And happy birthday to a certain little jeweler with the robin's-egg-blue box. Tiffany & Co. is 175 years old.
Crows and humans: attracted to shiny things. And today we celebrate all things shiny (watch for crows). Bring on the bling this holiday season and be bedazzled.
Science!: Personal adornment is defined as having “no other purpose than to look appealing.” (That works.) History!: There are beads 100,000 years old.
Lovely to receive, easy to deliver.
175 and counting
- Tourists robbed, beaten downtown ‘afraid to go back’ to Seattle
- Animated map: How the wildfires in North Central Washington have grown over time
- Steve Sarkisian was reimbursed by Washington for hefty alcohol bills
- Seahawks safety Kam Chancellor holdout FAQ
- Why did the Mariners’ season go terribly wrong?
Most Read Stories
Let us wish a certain little jeweler with the robin’s-egg-blue box happy birthday. Tiffany & Co. is 175 years old this year. (Yikes!) How to celebrate? Buy wrinkle cream? Nope. Create new precious metal, which shall be known across the land as Rubedo (“redness” in Latin).
That’s how it’s marketed. Technically, it’s an alloy (gold, copper, silver). The pinkish mixture comes in pieces priced from $200 to $7,500. Prices are less than gold versions, higher than silver. Tiffany 1837 RUBEDO jewelry designs are inscribed with the signature of founder Charles Lewis Tiffany. Available only for 2012.
More festivities: THE Tiffany Diamond, 128.54 carats, has been reset. Now starring as a pendant dripping in white diamonds of more than 120 carats. Price? There is no price; not for sale. See at Holly Golightly’s Tiffany (HQ) in New York City.
Find the rest in Seattle at Pacific Place and University Village, and at Bellevue Square.
History!: Mr. Tiffany brought us not only his eponymous jewelry store but also the country’s first retail catalog. Thanks, Chuck! www.tiffany.com.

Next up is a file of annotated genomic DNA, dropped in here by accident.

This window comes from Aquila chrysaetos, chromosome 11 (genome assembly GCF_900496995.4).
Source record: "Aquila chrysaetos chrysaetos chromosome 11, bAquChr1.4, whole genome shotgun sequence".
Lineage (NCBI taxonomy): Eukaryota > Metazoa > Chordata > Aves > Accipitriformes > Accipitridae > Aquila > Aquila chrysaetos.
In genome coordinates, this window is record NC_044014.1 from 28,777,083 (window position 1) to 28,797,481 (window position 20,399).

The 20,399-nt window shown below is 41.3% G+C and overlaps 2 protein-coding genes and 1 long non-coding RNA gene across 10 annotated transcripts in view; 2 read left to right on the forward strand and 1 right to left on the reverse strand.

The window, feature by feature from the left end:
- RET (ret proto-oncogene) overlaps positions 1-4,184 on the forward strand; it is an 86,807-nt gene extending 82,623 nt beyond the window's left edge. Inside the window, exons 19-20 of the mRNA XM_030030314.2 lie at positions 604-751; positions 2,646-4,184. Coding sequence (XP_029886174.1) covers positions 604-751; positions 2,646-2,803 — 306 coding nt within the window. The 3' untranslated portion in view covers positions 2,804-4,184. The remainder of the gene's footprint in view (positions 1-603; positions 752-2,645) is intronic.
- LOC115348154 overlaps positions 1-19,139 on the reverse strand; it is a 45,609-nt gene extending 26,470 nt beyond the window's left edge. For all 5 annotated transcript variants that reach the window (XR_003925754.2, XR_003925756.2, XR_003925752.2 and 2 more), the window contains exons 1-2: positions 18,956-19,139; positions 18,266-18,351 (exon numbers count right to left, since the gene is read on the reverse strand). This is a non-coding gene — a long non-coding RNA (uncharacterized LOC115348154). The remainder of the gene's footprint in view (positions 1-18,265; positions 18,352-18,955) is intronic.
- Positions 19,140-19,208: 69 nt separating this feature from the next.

Fun fact: Great Seal of the United States (see back of $1 bill). Redesigned by Tiffany, 1880.
Fork it over
Perhaps one’s budget is not quite, ah-hem, Tiffany friendly. We’ve got a handcrafted trinket for that. Spoonman. Mike Kelley, the Northwest’s own. Turning discarded flatware into jewelry (recycling!) since 1971.
“Spoonman Creations is nestled in the beautiful hills of an Oregon paradise, where we hide from ‘regular’ people while making our creations.” Spoonman is funny. And he does emerge to offer his wares at the Portland Saturday Market March through Christmas Eve. Sometimes he’s up in our parts: Folklife, Fremont Solstice. Always at www.spoonman.com.
Can’t hurt your wallet for more than $29. Best-sellers are Double Curled Fork Bracelets ($29), Curled Fork Treble Clef Earrings ($15). Big business: Between 40,000 and 60,000 pieces of flatware re-imagined each year.
Maybe bling’s not your thing. Maybe you go your own indie way, prefer your metal a little heavier in choices of personal ornamentation. We bring you blacksmith Erica Gordon: Steel Toe Studios in Seattle’s Georgetown neighborhood.
Erica combines traditional blacksmithing techniques with renegade materials (bike cogs, washers, industrial castoffs) and ideas for modern, functional accessories primarily from recycled and re-purposed steel. She crafts a variety of last-longer-than-a-lifetime belt buckles and handmade leather and rubber belts to go with.
Each piece is hand forged, welded and finished, with a protective wax coating. The leather straps are made in house. Buckles in the $100 department; belts around $45. Find at Click! Design That Fits in West Seattle, 4540 California Ave. S.W.; and Nube Green on Capitol Hill, 921 E. Pine St. Also, Steel Toe holiday open house (forge fired up, food, drink!) 10 a.m.-4 p.m. Dec. 15, 5020 Ohio Ave. S., Seattle. Check www.steeltoestudios.com for other events.